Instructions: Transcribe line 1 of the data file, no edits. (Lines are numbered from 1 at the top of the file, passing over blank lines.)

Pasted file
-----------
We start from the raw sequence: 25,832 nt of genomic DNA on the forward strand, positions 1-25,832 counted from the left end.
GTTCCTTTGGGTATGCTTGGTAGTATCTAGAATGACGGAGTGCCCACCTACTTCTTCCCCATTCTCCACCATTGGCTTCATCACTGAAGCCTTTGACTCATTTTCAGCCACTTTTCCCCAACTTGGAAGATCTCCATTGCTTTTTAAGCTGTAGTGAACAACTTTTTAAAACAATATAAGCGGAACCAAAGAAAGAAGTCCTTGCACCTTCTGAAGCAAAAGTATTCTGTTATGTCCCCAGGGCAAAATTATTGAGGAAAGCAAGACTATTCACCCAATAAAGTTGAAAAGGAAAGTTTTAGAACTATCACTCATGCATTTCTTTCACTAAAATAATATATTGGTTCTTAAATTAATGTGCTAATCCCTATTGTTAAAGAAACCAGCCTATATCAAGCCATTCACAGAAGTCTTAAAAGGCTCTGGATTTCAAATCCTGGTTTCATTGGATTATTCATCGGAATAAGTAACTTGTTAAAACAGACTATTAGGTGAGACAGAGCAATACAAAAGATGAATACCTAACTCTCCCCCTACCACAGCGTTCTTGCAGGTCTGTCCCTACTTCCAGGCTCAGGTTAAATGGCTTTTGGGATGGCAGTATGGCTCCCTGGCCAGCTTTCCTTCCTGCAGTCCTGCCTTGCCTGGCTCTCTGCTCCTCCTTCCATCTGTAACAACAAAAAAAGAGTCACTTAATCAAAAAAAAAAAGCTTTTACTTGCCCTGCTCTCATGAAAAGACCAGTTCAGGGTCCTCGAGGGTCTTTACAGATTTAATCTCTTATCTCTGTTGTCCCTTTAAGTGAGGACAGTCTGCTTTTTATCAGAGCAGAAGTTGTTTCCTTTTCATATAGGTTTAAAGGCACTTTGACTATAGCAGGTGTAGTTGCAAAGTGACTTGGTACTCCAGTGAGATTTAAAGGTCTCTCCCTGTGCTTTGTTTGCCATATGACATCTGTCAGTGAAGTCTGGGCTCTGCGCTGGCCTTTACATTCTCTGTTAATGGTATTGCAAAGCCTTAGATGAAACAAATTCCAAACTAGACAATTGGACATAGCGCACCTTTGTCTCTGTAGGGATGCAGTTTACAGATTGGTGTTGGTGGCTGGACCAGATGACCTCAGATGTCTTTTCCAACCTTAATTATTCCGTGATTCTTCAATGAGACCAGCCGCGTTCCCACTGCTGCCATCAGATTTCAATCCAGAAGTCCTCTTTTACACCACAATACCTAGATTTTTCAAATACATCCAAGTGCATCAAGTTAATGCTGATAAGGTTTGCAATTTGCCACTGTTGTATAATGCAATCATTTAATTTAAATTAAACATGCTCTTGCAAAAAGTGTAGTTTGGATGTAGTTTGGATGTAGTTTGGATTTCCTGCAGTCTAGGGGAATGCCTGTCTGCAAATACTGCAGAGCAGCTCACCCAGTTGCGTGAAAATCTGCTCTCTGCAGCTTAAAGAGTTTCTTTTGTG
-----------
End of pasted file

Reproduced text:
We start from the raw sequence: 25,832 nt of genomic DNA on the forward strand, positions 1-25,832 counted from the left end.